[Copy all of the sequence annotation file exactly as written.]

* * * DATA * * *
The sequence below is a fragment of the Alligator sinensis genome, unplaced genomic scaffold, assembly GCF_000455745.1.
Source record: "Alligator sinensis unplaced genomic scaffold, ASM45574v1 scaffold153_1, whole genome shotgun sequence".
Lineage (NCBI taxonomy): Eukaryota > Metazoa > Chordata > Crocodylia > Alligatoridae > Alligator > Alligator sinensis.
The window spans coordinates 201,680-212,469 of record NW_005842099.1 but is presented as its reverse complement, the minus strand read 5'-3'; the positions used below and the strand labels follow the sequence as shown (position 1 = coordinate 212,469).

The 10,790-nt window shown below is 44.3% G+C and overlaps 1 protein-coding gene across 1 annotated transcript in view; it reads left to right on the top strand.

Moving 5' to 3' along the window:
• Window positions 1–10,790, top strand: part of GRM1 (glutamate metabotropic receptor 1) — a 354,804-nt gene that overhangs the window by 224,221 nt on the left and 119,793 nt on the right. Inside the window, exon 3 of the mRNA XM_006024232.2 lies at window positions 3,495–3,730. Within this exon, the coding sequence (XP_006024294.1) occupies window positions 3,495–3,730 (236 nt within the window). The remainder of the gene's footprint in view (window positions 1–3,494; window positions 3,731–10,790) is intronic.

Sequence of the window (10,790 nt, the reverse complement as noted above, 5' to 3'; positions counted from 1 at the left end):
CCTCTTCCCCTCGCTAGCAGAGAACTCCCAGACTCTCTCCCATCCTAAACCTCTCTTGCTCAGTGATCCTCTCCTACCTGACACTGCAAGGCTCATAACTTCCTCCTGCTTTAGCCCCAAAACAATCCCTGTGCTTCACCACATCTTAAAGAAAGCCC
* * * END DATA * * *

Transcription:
The sequence below is a fragment of the Alligator sinensis genome, unplaced genomic scaffold, assembly GCF_000455745.1.
Source record: "Alligator sinensis unplaced genomic scaffold, ASM45574v1 scaffold153_1, whole genome shotgun sequence".
Lineage (NCBI taxonomy): Eukaryota > Metazoa > Chordata > Crocodylia > Alligatoridae > Alligator > Alligator sinensis.
The window spans coordinates 201,680-212,469 of record NW_005842099.1 but is presented as its reverse complement, the minus strand read 5'-3'; the positions used below and the strand labels follow the sequence as shown (position 1 = coordinate 212,469).

The 10,790-nt window shown below is 44.3% G+C and overlaps 1 protein-coding gene across 1 annotated transcript in view; it reads left to right on the top strand.

Moving 5' to 3' along the window:
• Window positions 1–10,790, top strand: part of GRM1 (glutamate metabotropic receptor 1) — a 354,804-nt gene that overhangs the window by 224,221 nt on the left and 119,793 nt on the right. Inside the window, exon 3 of the mRNA XM_006024232.2 lies at window positions 3,495–3,730. Within this exon, the coding sequence (XP_006024294.1) occupies window positions 3,495–3,730 (236 nt within the window). The remainder of the gene's footprint in view (window positions 1–3,494; window positions 3,731–10,790) is intronic.

Sequence of the window (10,790 nt, the reverse complement as noted above, 5' to 3'; positions counted from 1 at the left end):
CCTCTTCCCCTCGCTAGCAGAGAACTCCCAGACTCTCTCCCATCCTAAACCTCTCTTGCTCAGTGATCCTCTCCTACCTGACACTGCAAGGCTCATAACTTCCTCCTGCTTTAGCCCCAAAACAATCCCTGTGCTTCACCACATCTTAAAGAAAGCCC